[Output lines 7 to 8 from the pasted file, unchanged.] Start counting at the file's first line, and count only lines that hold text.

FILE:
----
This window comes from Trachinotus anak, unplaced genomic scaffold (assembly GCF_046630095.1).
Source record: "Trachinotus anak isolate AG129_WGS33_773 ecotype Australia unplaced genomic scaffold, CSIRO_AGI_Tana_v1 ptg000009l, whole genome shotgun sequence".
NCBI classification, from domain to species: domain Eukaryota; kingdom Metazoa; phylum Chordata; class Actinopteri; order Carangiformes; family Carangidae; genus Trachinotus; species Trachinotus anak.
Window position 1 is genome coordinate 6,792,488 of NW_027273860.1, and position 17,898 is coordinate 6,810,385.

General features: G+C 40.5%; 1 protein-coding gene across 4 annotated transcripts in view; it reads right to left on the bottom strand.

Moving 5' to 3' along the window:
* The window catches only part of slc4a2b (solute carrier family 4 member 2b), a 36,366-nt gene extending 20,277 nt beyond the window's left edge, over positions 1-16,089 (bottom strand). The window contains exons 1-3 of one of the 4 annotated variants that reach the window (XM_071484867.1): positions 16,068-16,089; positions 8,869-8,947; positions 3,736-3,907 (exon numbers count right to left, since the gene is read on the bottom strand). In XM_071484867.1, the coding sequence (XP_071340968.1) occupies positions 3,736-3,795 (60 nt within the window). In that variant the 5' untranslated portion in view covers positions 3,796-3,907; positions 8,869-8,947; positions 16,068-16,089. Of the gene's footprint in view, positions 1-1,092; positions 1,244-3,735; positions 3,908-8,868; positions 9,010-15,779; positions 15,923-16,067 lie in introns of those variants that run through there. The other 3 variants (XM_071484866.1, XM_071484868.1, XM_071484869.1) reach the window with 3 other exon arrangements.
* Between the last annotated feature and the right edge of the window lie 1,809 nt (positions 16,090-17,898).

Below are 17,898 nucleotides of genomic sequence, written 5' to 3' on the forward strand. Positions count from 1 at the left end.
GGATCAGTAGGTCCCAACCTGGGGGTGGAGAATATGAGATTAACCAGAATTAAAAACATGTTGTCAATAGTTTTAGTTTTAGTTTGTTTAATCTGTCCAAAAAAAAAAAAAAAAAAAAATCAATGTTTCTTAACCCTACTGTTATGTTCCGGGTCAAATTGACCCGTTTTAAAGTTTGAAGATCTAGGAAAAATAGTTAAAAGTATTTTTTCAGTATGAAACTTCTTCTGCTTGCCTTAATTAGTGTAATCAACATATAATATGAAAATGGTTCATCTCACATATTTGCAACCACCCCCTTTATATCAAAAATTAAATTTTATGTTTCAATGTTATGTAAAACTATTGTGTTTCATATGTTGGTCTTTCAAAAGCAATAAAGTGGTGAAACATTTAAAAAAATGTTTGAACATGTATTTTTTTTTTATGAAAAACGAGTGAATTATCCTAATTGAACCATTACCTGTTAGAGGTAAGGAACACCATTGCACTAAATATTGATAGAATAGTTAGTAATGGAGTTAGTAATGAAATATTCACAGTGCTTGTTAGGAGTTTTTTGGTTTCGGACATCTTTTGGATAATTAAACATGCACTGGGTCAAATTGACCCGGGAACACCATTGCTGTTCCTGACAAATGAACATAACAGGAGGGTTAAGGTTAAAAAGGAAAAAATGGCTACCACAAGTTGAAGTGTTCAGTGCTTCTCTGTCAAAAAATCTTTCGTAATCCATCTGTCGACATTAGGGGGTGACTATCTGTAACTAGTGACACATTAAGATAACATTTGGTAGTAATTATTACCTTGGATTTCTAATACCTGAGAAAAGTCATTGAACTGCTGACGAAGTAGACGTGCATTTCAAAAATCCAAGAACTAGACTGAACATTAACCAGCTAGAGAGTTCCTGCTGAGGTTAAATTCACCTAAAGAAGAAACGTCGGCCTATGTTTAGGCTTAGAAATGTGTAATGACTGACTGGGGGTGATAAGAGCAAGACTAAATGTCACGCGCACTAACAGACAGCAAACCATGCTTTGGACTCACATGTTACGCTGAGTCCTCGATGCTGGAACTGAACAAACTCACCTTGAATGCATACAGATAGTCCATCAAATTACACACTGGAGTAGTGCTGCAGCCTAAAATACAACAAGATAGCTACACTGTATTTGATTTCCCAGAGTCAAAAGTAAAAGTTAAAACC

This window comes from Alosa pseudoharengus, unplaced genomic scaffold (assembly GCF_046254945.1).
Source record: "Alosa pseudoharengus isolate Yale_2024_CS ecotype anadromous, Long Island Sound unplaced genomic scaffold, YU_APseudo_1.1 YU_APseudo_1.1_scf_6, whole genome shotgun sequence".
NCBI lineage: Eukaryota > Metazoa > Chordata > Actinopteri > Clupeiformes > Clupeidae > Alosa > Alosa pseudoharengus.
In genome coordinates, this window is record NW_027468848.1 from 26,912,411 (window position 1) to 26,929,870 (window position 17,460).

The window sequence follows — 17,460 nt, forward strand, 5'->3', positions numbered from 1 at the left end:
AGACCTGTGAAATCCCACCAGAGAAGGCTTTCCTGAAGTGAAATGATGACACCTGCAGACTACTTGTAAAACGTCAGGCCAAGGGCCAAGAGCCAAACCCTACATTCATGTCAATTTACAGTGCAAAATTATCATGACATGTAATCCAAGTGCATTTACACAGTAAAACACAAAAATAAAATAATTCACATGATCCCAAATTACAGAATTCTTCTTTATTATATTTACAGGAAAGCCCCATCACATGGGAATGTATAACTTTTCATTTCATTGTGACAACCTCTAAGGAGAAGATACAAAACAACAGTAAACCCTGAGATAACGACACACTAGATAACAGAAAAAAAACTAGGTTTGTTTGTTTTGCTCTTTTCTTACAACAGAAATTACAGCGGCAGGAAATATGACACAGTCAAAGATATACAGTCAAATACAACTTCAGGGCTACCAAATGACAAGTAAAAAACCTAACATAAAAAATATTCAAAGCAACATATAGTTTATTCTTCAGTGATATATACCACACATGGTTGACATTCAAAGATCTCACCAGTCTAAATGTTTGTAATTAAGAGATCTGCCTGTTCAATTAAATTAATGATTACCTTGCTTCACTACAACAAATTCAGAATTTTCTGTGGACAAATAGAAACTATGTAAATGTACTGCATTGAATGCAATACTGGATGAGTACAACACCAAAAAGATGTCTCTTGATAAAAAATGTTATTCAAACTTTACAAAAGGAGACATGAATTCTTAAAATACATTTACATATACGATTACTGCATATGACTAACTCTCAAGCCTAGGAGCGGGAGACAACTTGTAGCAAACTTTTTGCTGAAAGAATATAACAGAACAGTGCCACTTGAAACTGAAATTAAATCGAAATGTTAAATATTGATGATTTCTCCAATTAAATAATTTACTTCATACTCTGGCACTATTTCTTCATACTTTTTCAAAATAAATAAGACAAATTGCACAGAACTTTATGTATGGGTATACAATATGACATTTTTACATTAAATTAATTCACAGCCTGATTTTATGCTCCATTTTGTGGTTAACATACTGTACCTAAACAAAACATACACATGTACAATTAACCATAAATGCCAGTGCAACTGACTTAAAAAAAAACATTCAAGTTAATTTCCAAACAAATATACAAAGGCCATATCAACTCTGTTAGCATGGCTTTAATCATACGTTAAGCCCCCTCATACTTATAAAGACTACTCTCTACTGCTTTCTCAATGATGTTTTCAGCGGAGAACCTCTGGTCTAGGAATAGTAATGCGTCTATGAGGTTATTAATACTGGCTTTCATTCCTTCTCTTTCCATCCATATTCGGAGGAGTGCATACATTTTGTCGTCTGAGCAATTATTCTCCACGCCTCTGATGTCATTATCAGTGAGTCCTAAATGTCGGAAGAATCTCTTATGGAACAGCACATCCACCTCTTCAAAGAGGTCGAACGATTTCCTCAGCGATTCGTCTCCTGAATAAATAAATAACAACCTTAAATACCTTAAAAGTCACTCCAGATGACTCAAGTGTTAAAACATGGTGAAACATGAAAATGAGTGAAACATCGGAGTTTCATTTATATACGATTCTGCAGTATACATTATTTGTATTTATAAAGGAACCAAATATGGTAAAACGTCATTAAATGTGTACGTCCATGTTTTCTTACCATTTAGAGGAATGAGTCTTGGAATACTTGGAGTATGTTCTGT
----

* The window catches only part of slc4a2b (solute carrier family 4 member 2b), a 36,366-nt gene extending 20,277 nt beyond the window's left edge, over positions 1-16,089 (bottom strand). The window contains exons 1-3 of one of the 4 annotated variants that reach the window (XM_071484867.1): positions 16,068-16,089; positions 8,869-8,947; positions 3,736-3,907 (exon numbers count right to left, since the gene is read on the bottom strand). In XM_071484867.1, the coding sequence (XP_071340968.1) occupies positions 3,736-3,795 (60 nt within the window). In that variant the 5' untranslated portion in view covers positions 3,796-3,907; positions 8,869-8,947; positions 16,068-16,089. Of the gene's footprint in view, positions 1-1,092; positions 1,244-3,735; positions 3,908-8,868; positions 9,010-15,779; positions 15,923-16,067 lie in introns of those variants that run through there. The other 3 variants (XM_071484866.1, XM_071484868.1, XM_071484869.1) reach the window with 3 other exon arrangements.
* Between the last annotated feature and the right edge of the window lie 1,809 nt (positions 16,090-17,898).